Old Town Triangle Association Old Town Triangle Association

The Spirit of Old Town


Chicago’s hippest neighborhood offers latent Bohemians a chance to rule all they survey

There is a little piece of Chicago real estate, west of Lincoln Park, that is the pride of urban conservationists and the despair of bulldozers. It is a community widely known as Old Town, a label pinned on it by an itinerant publicist, but adequate as labels go. Old Town is probably the most amusing neighborhood in the country; certainly the most entertaining one ever to outsmart urban renewal. Nobody ever had to lie down in the street for Old Town. Its friends and lovers didn’t picket for it; they improved it So that when the Chicago Plan Commission took a suspicious look, some years ago, it found a neighborhood ripe for conservation instead of demolition. As part of a larger urban-renewal scheme, Old Town will be altered slightly in the next few years-a widened avenue here, a closed mall there-but none of the projected changes will shatter the character of its streets or sense of community that animates its people.

It is surprising that Old Town should have this sense of community. Its past is checkered wi.th disasters, its residents are a marbled polyglot population of Germans, Irish, Italians, Negroes, Hungarians, Puerto Ricans, Mexicans, Syrians, Greeks, Japanese, Appalachian whites and “wasps”, and its architecture a kaleidoscope of Victorian overindulgence and dyspepsia. Old Town is full of weekend Bohemians, precocious children, bawdy beer parlors, hanging gardens and stone Cupids. It teems with betterment associations, and eagerly they flail away at each other, seized with a common panic born of Old Town’s swift and dizzying rise from slum tattiness to urban stardom. Wells Street, Old Town’s main drag, has undergone an even more accelerated change. Five years ago it was a dowdy old charlady of a street, lined with frame boarding houses and taxi garages. Today it’s a shameless hussy, a twinkly, tinselly Great White Way of crazy shops and nutty bars, a commercial area grossing many millions a year where half a decade ago you could walk blocks without encountering anybody but a mugger. And Old Town, which did not count on all this fame and notoriety as part of the residential Good Life, is plainly scared. Some of Old Town’s lovers would really rather have the muggers back.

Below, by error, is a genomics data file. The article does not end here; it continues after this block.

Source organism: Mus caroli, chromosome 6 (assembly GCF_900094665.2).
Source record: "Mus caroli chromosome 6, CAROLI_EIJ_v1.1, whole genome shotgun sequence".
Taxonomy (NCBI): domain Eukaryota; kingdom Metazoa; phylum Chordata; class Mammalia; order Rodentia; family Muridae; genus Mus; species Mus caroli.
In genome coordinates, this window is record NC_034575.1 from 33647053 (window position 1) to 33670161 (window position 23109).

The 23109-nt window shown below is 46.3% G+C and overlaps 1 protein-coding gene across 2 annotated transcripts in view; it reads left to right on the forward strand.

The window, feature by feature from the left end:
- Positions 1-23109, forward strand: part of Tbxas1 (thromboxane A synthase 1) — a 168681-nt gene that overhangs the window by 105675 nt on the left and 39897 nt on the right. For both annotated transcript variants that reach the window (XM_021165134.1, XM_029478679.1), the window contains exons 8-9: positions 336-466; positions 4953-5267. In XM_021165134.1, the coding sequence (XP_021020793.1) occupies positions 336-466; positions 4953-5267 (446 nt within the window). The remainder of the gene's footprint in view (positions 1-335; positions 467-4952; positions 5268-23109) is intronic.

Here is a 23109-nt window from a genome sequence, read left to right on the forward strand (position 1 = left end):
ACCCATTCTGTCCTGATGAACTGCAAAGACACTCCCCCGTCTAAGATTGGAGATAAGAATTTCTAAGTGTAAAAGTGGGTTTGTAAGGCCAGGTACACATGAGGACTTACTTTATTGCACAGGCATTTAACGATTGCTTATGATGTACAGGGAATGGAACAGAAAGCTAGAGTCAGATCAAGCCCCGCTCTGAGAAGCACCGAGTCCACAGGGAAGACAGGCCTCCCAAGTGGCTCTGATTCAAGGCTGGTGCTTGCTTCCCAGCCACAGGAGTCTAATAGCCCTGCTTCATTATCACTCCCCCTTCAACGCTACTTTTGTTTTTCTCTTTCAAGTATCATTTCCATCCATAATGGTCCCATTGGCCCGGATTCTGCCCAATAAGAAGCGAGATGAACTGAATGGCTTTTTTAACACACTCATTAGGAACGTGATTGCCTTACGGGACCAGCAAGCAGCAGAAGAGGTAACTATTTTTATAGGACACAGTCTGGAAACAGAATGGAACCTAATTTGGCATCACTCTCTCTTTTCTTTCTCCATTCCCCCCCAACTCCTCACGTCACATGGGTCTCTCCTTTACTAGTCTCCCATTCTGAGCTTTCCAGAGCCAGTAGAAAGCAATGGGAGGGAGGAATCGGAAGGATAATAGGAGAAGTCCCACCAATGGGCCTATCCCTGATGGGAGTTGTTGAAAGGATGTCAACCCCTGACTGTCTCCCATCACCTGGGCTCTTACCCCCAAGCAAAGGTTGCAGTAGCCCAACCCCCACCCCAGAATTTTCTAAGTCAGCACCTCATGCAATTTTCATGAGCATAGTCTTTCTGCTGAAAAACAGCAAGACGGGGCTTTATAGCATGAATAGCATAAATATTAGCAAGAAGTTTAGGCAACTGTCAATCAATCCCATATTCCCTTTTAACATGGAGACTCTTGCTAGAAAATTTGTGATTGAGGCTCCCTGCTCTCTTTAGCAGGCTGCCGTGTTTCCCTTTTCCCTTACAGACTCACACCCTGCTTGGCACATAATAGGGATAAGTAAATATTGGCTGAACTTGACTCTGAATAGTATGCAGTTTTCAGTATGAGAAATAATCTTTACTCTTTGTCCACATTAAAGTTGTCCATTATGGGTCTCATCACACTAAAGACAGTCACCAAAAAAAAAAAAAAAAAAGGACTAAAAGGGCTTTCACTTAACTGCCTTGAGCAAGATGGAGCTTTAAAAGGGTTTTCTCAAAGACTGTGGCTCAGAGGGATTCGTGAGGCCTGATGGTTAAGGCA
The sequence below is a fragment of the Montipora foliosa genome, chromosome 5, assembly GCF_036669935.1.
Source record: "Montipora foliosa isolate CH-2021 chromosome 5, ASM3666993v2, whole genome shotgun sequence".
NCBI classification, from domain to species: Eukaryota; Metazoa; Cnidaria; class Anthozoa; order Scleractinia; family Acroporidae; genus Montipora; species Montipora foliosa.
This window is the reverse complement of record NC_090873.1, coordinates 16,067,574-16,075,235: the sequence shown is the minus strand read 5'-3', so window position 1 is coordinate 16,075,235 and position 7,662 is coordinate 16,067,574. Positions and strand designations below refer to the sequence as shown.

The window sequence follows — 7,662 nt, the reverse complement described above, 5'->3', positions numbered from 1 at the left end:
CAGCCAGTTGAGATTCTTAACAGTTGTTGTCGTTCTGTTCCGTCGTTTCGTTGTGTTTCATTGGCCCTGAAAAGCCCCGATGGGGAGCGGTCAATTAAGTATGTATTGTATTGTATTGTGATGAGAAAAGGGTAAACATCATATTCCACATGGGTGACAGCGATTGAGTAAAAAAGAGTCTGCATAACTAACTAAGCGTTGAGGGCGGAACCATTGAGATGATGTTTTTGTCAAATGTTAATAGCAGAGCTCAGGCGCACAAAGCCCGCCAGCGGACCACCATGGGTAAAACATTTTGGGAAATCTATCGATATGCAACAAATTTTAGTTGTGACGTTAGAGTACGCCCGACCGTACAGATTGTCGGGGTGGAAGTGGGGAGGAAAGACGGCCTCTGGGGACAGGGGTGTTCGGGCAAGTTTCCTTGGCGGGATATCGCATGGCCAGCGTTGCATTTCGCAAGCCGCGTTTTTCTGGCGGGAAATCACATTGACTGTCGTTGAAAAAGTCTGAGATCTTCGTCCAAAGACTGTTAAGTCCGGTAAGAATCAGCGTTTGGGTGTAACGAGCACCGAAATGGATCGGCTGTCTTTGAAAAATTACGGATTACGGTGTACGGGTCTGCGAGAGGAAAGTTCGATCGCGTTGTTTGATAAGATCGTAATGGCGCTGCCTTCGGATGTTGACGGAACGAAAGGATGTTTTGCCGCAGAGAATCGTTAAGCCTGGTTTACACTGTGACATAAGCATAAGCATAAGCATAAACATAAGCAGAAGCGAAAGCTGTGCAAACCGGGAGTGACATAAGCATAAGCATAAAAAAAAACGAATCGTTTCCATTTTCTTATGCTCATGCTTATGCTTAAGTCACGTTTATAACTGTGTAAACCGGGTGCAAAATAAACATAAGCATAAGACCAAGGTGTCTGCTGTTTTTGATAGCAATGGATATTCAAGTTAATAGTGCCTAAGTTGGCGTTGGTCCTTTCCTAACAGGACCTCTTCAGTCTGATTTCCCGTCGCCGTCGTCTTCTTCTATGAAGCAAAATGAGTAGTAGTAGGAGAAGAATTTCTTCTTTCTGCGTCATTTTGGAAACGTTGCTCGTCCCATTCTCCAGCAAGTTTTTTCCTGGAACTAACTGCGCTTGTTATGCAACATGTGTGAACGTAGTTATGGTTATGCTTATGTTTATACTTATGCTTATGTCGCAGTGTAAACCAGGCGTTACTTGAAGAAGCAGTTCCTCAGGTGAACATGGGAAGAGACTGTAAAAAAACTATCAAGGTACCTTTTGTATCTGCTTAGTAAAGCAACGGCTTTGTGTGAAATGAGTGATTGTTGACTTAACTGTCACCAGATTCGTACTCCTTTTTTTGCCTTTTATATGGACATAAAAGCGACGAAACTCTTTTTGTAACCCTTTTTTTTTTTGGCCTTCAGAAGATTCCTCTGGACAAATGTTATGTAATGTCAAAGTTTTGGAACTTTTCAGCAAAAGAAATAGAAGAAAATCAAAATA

Three civic groups seem to describe the activist landscape. One, the Old Town Triangle Association, is composed of the old-timers and hold-the-liners. Their organization is almost wholly responsible for the fact that there is an Old Town to fight over in 1967, and by service and longevity alone they deserve a respectful hearing. Then there’s the Old Wells Association, a self help brotherhood of Wells Street merchants dominated by many of the original shoestring shopkeepers who started the money thing by, to their astonishment, making a lot of it in a hurry. The third group is the Old Town Chamber of Commerce. A lot of the newest money being poured into the area is not liked by the somewhat older money. So the Chamber of Commerce is the improvement association that new money made. Members of the Chamber tend to think that the Old Wells people are unwashed amateurs, probably nuts. The Old Wells people think of the Chamber as a sort of Cosa Nostra. The Triangle people cry a pox on both their houses and wish they would all go away, taking their 25,000 tourists a night with them. It was not for this, they say, that they labored so hard for so many years.

The old-timers cannot see that an Old Town without tourists, set in amber, would not suit them either, and that explosions of phenomenal growth, execrable taste and monumental bad temper are all essential to Old Town’s style. The place is pretty, yes, and popular. But its greatest strength is that it constantly vibrates with kinetic energy. Old Town is full of conflict, full of life; a sometimes maddening but always exciting place to live. It may be, in fact, depending on one’s residential proclivities, the nicest place in the world.